Burnham leads northern cities’ fury over Grayling’s rail betrayal

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Andy Burnham has led condemnation from the leaders of some of the biggest cities in the north over the Tories’ decision to cancel funding for rail electrification while issuing backing for London’s Crossrail 2.

The Greater Manchester mayor joined forces with leaders from Leeds, Sheffield, Newcastle and Liverpool to criticise transport secretary Chris Grayling who had announced a downgrade of the electrification of the Manchester to Newcastle line while agreeing to pursue a new route in the capital.

“If the government can’t be trusted to stick to promises already given, then it is hard to have confidence that they will deliver longer term agreements made to the North,” the group said in a statement.

An IPPR north study found that the region would have received £59bn more over the last decade were it to have received equal infrastructure funding per person as London.  

Sir Richard Leese, the leader of Manchester city council, Judith Blake, leader of Leeds city council, Julie Dore, Sheffield council leader and Joyce McCarty, the deputy leader of Newcastle council joined with metro mayors Steve Rotheram and Burnham to voice their disquiet.

“Recent statements by the secretary of state for transport were unexpected and have caused confusion and concern. They have created considerable uncertainty about government promises already given for developments on the Trans-Pennine services,” the group said.

The department for transport said plans to electrify a portion of the Transpennine route had not been scrapped, according to Sky News.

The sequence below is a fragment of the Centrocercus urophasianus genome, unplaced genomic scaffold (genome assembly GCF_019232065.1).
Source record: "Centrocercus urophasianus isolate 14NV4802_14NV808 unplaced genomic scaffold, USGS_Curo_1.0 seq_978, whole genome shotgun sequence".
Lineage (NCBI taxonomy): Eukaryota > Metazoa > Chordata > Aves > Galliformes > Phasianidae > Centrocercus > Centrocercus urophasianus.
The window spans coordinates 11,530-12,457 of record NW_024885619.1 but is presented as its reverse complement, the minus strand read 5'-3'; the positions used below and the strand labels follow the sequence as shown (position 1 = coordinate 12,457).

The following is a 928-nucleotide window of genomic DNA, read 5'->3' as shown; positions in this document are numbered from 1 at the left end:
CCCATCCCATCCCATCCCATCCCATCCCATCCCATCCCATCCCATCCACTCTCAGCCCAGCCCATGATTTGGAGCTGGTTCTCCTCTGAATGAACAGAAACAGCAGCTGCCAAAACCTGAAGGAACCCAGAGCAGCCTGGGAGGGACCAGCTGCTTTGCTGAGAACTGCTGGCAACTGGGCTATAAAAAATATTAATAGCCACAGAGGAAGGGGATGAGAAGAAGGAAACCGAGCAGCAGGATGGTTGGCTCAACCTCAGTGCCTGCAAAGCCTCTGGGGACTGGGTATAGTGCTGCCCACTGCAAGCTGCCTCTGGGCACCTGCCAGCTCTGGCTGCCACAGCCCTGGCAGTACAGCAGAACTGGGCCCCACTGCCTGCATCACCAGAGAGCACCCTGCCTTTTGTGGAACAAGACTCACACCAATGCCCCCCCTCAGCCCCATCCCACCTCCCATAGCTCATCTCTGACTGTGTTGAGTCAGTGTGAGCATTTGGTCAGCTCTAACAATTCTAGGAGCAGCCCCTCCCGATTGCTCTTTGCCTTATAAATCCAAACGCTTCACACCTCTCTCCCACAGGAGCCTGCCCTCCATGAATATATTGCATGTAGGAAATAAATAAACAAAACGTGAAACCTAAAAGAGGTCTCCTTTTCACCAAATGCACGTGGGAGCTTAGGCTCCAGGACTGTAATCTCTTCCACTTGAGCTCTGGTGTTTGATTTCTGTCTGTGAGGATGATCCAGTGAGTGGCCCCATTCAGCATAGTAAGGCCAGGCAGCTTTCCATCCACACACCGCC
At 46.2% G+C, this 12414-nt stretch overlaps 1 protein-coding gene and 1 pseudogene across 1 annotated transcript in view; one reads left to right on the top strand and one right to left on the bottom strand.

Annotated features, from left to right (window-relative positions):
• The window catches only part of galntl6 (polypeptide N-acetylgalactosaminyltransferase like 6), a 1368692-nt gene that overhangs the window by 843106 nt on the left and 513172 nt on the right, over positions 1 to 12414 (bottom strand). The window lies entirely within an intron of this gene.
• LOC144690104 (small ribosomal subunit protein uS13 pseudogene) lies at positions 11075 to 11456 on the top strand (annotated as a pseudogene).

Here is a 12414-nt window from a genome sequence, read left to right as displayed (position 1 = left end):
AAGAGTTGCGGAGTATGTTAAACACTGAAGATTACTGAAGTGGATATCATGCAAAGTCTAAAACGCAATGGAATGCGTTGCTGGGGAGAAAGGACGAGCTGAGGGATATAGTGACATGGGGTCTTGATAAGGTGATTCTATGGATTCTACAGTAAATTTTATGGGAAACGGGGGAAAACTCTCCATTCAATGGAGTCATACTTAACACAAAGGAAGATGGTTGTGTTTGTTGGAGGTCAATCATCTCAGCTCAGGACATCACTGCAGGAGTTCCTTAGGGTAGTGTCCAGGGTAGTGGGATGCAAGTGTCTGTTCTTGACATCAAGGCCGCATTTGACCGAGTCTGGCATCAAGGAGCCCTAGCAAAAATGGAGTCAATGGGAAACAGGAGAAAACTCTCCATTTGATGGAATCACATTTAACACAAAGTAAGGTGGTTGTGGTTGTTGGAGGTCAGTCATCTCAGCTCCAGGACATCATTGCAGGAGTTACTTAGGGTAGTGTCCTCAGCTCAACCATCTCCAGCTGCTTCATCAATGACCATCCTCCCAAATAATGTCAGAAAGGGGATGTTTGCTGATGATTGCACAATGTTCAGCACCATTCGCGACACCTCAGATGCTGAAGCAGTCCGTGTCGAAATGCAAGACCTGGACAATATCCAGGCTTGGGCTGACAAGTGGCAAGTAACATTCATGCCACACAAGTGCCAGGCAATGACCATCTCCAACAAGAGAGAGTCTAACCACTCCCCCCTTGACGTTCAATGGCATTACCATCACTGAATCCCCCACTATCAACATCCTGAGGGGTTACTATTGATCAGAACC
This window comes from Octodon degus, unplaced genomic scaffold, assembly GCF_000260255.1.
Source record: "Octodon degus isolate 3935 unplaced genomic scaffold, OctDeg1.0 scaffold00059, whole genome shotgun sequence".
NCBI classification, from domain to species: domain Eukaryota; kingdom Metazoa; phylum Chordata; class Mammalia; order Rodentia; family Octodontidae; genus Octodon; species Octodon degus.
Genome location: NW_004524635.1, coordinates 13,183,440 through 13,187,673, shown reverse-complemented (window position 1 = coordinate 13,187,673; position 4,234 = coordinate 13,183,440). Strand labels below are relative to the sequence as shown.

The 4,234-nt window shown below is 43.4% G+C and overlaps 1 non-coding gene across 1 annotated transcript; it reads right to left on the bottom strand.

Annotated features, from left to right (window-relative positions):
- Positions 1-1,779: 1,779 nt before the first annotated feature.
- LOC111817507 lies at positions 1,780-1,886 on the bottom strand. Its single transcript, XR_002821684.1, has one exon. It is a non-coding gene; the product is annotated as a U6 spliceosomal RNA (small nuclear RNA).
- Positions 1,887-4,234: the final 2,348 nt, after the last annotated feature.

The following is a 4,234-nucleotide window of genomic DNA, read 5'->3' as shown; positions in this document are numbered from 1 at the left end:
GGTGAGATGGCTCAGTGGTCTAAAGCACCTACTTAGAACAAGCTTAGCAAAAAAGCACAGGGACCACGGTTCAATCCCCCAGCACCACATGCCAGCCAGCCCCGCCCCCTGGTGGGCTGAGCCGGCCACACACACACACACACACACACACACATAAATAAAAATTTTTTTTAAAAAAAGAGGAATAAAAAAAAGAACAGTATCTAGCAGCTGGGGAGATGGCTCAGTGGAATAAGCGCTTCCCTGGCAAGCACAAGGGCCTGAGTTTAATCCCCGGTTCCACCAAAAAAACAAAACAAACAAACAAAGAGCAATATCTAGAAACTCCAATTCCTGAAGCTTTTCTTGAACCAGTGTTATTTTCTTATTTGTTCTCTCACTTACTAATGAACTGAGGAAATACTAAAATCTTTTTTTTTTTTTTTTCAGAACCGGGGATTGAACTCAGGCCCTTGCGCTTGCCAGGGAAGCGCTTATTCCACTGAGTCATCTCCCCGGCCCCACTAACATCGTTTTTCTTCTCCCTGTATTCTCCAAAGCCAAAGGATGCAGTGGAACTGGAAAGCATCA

Officials from DfT said in a statement that upgrades to the Manchester-Leeds-York portion of the network were presently being “designed and developed, to enable us to deliver better journeys for passengers from 2022.”

The local government group added in their statement: “Yesterday, further statements have raised fears over the government’s commitment to Northern Powerhouse Rail, the future of the Northern Powerhouse itself, and indeed the government’s stated aim of rebalancing the UK economy.”

“The government urgently needs to clarify its position on both short-term and long-term commitments to the North and confirm if it remains committed to the Northern Powerhouse and Transport for the North.”

“To develop our shared approach to these crucial issues we agreed to convene a summit for northern political and business leaders in late August, ahead of the return of parliament.

“We call on the government to return to working constructively with us to correct long-term imbalances in transport funding and to give the people of the North the rail services they deserve and have been promised.”

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